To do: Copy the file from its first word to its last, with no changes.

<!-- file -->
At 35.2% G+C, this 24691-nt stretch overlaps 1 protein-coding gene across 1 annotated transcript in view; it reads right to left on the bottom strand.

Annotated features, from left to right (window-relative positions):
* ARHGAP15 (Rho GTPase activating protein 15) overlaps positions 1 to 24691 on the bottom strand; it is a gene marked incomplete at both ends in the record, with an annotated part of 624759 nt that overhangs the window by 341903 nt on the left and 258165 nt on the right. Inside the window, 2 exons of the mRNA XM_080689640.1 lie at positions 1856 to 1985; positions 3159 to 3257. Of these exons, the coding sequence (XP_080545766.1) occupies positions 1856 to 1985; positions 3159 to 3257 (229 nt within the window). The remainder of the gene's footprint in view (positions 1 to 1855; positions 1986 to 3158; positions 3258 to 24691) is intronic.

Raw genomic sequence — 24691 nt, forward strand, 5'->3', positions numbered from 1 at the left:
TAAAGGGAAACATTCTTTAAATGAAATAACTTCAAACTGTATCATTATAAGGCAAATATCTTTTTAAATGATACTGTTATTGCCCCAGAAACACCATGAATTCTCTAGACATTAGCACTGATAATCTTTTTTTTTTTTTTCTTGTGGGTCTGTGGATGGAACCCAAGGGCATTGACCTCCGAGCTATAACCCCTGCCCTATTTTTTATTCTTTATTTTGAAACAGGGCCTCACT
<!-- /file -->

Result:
At 35.2% G+C, this 24691-nt stretch overlaps 1 protein-coding gene across 1 annotated transcript in view; it reads right to left on the bottom strand.

Annotated features, from left to right (window-relative positions):
* ARHGAP15 (Rho GTPase activating protein 15) overlaps positions 1 to 24691 on the bottom strand; it is a gene marked incomplete at both ends in the record, with an annotated part of 624759 nt that overhangs the window by 341903 nt on the left and 258165 nt on the right. Inside the window, 2 exons of the mRNA XM_080689640.1 lie at positions 1856 to 1985; positions 3159 to 3257. Of these exons, the coding sequence (XP_080545766.1) occupies positions 1856 to 1985; positions 3159 to 3257 (229 nt within the window). The remainder of the gene's footprint in view (positions 1 to 1855; positions 1986 to 3158; positions 3258 to 24691) is intronic.

Raw genomic sequence — 24691 nt, forward strand, 5'->3', positions numbered from 1 at the left:
TAAAGGGAAACATTCTTTAAATGAAATAACTTCAAACTGTATCATTATAAGGCAAATATCTTTTTAAATGATACTGTTATTGCCCCAGAAACACCATGAATTCTCTAGACATTAGCACTGATAATCTTTTTTTTTTTTTTCTTGTGGGTCTGTGGATGGAACCCAAGGGCATTGACCTCCGAGCTATAACCCCTGCCCTATTTTTTATTCTTTATTTTGAAACAGGGCCTCACT